Waking up before 2:00am, what I like to term as a pre-alpine start, we quickly downed some breakfast, coffee of course, and set off under headlamp. The ladder down the the gully where the trail is out was not bad at all and the rest of the trail up to the lateral moraine was smooth sailing (we were really glad not to have our overnight packs on us too). As we began to cross the Blue Glacier and its slick ice, heading west/southwest, the alpenglow gradually poured over Olympus. We opted to scramble up the scree and Class III rocky sections to the base of the Snow Dome, continuously drifting to the right as we went higher. Roping up and kicking steps on the Snow Dome we swiftly were enveloped by clouds rising up from the Pacific. With open crevasses, wind to limit our communication, and ever thickening cloud coverage we picked and poked our way over the glacier knowing that we had to aim for a saddle just to the northeast of the West Summit. Having a GPS track downloaded did help at this point as it kept us going in the general direction we needed. A few breaks in the clouds soon gave wave to that big yellow ball and the clouds fell away from the mountain delivering a clear view of the route.

The final summit block required some Class V scrambling and we made a mistake of climbing more of the east/southeast face rather than the north face. Ropes added security and after all of our group was belayed up Mount Olympus captivated us with a landscape of alpine meadows, clouds floating amongst precipitous peaks, glacial streams disappearing into lush forests below, and the Cox Valley Fire adding a smoky hue to the horizon...can't all be perfect.

After signing the summit register, we set up a sixty meter rappel (yes, an amazing lad in our group hauled that thing all the way up there) and came down the north face of the summit block. The sun remained on our shoulders as we re-traced our steps and made it back to the Blue Glacier. Something to note on the Blue Glacier, although it was very compacted ice and had only thin crevasses there were exposed moulins (deep black holes that are gouged and bored by water) that caused concern especially when we were trying to get back on the glacier. Take precaution, slip into one of these and you'll be hoping that global warming kicks in faster.

It was well into the evening by the time we made it back to Elk Lake, if we had arrived earlier the idea was to pack up and make for the 9-Mile campground. Yet, with it already being evening, successful summit smiles on our faces, and a flask of rum and bit of wine enticing us the decision was made to celebrate, sip, and enjoy the last of the day.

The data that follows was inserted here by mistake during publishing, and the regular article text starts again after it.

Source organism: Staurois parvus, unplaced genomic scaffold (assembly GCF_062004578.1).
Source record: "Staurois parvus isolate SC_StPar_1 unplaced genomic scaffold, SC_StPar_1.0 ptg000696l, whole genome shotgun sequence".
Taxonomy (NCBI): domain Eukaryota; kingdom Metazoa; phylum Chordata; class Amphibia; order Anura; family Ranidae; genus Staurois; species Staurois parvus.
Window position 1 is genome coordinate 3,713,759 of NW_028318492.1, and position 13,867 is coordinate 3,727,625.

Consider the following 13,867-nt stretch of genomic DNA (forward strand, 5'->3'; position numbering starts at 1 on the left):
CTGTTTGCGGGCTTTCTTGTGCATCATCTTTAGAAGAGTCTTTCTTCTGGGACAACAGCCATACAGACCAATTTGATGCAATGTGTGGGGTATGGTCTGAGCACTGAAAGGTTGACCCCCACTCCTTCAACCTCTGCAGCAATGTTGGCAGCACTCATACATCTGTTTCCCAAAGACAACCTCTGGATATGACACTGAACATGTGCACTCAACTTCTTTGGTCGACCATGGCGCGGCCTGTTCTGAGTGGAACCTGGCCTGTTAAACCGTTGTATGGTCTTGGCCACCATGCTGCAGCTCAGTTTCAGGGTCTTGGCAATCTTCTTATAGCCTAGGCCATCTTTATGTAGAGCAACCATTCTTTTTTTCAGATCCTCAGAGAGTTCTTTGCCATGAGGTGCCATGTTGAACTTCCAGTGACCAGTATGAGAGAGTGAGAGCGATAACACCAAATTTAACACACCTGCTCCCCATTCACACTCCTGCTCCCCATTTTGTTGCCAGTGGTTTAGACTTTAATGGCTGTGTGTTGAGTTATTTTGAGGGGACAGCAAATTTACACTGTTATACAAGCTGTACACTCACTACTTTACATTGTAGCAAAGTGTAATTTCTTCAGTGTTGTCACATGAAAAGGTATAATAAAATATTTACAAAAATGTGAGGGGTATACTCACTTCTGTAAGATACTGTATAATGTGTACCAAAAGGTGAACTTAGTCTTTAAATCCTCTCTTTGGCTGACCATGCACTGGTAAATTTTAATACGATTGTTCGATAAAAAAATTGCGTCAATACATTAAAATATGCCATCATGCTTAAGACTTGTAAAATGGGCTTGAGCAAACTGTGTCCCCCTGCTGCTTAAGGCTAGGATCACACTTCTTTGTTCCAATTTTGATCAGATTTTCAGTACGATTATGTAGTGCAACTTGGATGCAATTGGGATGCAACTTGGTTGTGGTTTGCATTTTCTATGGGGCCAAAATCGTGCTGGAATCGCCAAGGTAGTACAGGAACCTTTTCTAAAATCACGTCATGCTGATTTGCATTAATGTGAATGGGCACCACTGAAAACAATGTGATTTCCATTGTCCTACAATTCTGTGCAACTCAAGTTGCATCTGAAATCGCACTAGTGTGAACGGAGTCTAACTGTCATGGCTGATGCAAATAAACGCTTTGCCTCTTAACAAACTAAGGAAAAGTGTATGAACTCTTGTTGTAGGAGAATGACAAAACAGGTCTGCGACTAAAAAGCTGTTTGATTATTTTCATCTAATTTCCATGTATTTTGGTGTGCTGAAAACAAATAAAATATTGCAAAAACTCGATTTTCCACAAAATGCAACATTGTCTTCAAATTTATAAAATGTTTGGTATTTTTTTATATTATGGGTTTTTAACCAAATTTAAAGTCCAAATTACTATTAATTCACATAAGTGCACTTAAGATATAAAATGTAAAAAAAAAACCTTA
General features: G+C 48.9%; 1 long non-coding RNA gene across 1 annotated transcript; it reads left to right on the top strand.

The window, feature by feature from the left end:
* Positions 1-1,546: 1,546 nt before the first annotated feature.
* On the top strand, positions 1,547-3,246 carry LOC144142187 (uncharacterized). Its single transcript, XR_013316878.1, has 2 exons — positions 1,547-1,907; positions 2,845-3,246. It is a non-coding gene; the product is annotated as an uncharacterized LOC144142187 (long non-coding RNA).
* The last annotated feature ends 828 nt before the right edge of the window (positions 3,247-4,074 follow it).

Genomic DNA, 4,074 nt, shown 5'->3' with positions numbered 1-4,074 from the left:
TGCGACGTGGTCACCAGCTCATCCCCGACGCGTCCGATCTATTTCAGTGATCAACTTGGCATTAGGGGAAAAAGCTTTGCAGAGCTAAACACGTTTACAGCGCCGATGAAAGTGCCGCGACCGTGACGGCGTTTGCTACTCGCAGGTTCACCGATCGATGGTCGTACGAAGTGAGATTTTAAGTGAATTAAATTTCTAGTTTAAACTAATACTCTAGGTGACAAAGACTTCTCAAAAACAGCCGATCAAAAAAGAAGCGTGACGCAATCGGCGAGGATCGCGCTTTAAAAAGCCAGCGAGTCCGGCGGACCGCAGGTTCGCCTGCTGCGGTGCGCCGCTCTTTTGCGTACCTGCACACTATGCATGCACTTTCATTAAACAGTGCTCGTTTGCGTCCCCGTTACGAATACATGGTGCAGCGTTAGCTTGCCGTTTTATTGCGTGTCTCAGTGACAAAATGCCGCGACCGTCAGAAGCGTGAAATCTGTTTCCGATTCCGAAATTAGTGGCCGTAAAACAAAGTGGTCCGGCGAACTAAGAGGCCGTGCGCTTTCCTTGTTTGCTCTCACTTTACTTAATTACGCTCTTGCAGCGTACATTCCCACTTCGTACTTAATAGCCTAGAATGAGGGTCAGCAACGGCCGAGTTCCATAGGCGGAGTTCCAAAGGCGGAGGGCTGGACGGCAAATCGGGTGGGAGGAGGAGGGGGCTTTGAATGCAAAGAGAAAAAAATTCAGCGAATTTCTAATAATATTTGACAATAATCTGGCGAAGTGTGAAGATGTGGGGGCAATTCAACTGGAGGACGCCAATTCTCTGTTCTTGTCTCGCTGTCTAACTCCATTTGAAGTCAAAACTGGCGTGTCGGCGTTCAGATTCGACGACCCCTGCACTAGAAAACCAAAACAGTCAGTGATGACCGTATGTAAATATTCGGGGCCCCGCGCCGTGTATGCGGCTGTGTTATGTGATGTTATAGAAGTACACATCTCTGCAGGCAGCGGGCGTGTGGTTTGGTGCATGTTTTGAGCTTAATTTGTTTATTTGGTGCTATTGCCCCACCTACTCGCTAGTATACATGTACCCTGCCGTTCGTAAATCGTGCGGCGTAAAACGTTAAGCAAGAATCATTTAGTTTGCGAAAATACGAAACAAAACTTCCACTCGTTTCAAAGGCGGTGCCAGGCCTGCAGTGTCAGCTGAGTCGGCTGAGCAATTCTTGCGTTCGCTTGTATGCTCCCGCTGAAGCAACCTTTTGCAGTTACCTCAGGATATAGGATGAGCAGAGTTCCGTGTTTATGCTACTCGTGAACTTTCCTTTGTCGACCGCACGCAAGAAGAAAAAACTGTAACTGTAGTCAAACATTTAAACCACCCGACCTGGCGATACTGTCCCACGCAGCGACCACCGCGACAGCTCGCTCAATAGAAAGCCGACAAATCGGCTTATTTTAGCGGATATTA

The third day: final thoughts

The light of the cell phone flared up, the "Peaceful" Strum alarm tone blurted out, and the sleeping bag was a way too satisfying burrito of warmth and fluffiness to zip down. But, with fifteen miles ahead of us, and a celebratory beer in the fridge at the end, we woke and shook off the sleep like the rising dead. Downhill, a ceiling of clouds to keep it cool, and a funtastic group to chat up made all the fifteen miles seem so much less...except the last mile, it's always that last damned mile.

With the climb only a memory there are a few final thoughts to share. I could go on about packing lists, counting out the right volume of calories, where to camp, how to navigate the final summit block, where to fill up on water. But it's all out there, and junking more tips and information upon you is not the true reason why I wanted to write this. The Pacific Northwest is now my home, and the Olympics and Hoh River Valley are the parents that adopted me. Wild, lush, emerald confusion only broken by cascading rivers and pillowed snow slopes entrance me in ways I never knew were possible. Mount Olympus is there and was always in the back of my mind, the glistening gem that could be seen from almost every other peak I had summited in the Olympics. The quintessential experience that has unparalleled beauty in all of its forty five miles, a unique world that I am so grateful has never stopped tugging at my desire to explore more of. If you are familiar with the tranquility of the Olympics and cannot let go of the need to climb Olympus then do not short yourself. The miles won't get less, your shoulders will ache under the weight of the pack, but the urge is there for a reason. And now that the swelling is gone, and like every other short term memory loss inflicted mountaineer, I want to go back.

We want to acknowledge and thank the past, present, and future generations of all Native Nations and Indigenous Peoples whose ancestral lands we travel, explore, and play on. Always practice Leave No Trace ethics on your adventures and follow local regulations. Please explore responsibly!